A Guest Review by Aunt Lynn
Mitchell Baker has been driving fast cars since he was old enough to reach the pedals. A professional, seasoned driver on the top level of the stock car circuit, Mitch has sponsors who are looking to him for a championship. Mitch is having issues with his job, wondering if he still has the passion for what he does. Mitch just knows if he can just find a true good luck charm, a first place finish is in his future.
Pacey Evans is a traveling track paramedic during race season. When a minor crash during a race introduces him to Mitch, Mitch discovers that Pacey might be just what he needs to take the checkered flag and please his hungry sponsors. He’s willing to keep their friendship with benefits revved up if he can keep winning. But what happens if Pacey wants to be more than Mitch’s lucky charm? And what is Mitch going to do if he has to choose between his personal relationships and his job. Can Mitch and Pacey find a smooth road without sending up a caution flag? Read Chasing Victory to find out!
I admit that I’m a sucker for sports-themed books. Though I’m not a fan of racing — I am against the wasting use of precious fossil fuels that way — I am okay with reading about it, and thus I really wanted to love Chasing Victory, the first book by this author that I’ve read. Unfortunately, this generally well-written book had some issues for me that made that difficult, and I will explain those in a bit.
Driver Mitch, our third-person narrator, meets Pacey on the track of a race during which he’s had a minor accident. Instantly attracted to Pacey’s blue eyes as the medic attends to him, he needs to be careful as he’s pretty firmly in the closet; encounters need to be keep well away from the track and the prying eyes that come with being good at what he does. Seeing Pacey around encourages Mitch to begin a casual sex-only relationship with him, and they see each other as often as possible during the racing season. An unexpected side-effect of being with Pacey is that Mitch starts to see him as his key to good racing and begins to worry about what’s going to happen when temporary travelling medic Pacey needs to leave the circuit to go back to his real life. But Mitch is having even more problems; his father is ill, his passion for the sport is waning, and he is having confusing, new feelings about Pacey. When he botches a conversation about their relationship with Pacey, who wants more, it all comes tumbling down. Is this the end to life as he knows it, or is it just a beginning?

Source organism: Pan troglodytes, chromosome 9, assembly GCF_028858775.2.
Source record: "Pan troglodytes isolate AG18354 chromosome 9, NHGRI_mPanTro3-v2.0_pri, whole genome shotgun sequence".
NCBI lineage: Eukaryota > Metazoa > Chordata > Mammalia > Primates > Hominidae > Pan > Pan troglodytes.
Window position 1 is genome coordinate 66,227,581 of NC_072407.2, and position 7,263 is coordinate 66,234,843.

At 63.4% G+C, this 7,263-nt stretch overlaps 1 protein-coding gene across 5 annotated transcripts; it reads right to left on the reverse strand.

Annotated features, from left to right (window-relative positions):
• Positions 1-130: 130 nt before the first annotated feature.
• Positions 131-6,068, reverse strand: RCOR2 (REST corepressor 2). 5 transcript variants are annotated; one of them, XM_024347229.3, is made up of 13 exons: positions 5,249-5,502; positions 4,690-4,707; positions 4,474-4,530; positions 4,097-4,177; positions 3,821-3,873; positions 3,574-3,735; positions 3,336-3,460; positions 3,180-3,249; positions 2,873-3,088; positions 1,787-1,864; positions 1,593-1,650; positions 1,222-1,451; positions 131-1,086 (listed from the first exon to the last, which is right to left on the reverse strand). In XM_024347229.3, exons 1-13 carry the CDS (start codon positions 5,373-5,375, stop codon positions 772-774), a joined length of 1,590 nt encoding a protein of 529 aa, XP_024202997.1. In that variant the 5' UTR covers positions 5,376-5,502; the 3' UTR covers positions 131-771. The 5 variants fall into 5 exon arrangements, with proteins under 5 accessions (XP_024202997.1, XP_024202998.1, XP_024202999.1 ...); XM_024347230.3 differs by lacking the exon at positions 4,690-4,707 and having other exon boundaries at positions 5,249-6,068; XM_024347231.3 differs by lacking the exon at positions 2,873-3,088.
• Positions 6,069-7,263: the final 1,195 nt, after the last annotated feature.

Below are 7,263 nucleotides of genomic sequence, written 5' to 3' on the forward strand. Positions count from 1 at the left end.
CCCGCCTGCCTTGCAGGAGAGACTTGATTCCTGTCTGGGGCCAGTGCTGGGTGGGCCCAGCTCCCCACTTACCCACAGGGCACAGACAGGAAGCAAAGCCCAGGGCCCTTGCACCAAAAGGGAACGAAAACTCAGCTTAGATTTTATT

What worked for me:
I love flawed characters that grow over the course of a story and I felt Mitch did that here. He discovers his priorities. He learns who he is and what he wants. He learns the difference between sex and good luck charms and love. I really liked this hero, a confused man on the edge of the end of his career after racing for more than a decade, who has lost some of his lost love for the sport, who has never been in love and obviously doesn’t know it when it comes up and — perhaps literally — bites him on the ass. He isn’t perfect, and the author has left some holes in him (more on that later), but overall, I thought he was a good character.
The sporting aspect of it was very interesting and perhaps was one of the better things about the story. We’re given enough detail to make it interesting, yet not so much that it makes the readers’ eyes gloss over or go completely over our heads. I liked reading about what goes on before the race, the unfortunate fact that just about everyone involved needs to answer to someone all of the time, the joy of the win.
Esthela, Mitch’s father’s Cuban, spitfire caregiver, who I adored.
The story, for me, lacked depth of just about anything except for Mitch. Easy-going Pacey, our other hero, essentially melted into the background, never really having any substance or character. We learn almost nothing about him, very little of his personality ever had an opportunity to shine through, nor do we ever find out what is really going on in his mind throughout their time together, during and after the disastrous conversation that changes just about everything.
Pacey is just one missed opportunity to take the story deeper. The other secondary cast is generally as shallow as Pacey. There is a sub-plot of Mitch’s ill father that I thought wasn’t explored enough. There are also several instances where conflict or drama of some kind could have enhanced the story: I anticipated some kind of confrontation(s) with his competitor on the track, Danny Abrams, that never materialized. I thought there might be some discussion over the disparity over Mitch and Pacey’s income difference, but it was mentioned internally once by Mitch and that was that. I thought there might be an outing situation, but nothing. I was hoping for insight into his reasoning for being in the closet, but it’s glossed over.
Additionally, as the book progressed, there were several instances of what I felt to be contrived and convenient happenings and resolutions. The epilogue made little sense to and frustrated me, giving our heroes an HEA with us not being involved in it at all. And apparently, they didn’t need to fight for it, which, given Mitch’s issues, didn’t seem realistic, and left me with questions about how they got there and how/if they resolved their problems.
It’s interesting; I’ve read a string of books recently that, while not terrible, I’ve had mixed feelings about, and Chasing Victory is another one in that list. That being said, if you’re a fan of this author, have a soft spot for sports-themed books, or love racing, this may be a good read for you. As always, I am am just one reader and opinion.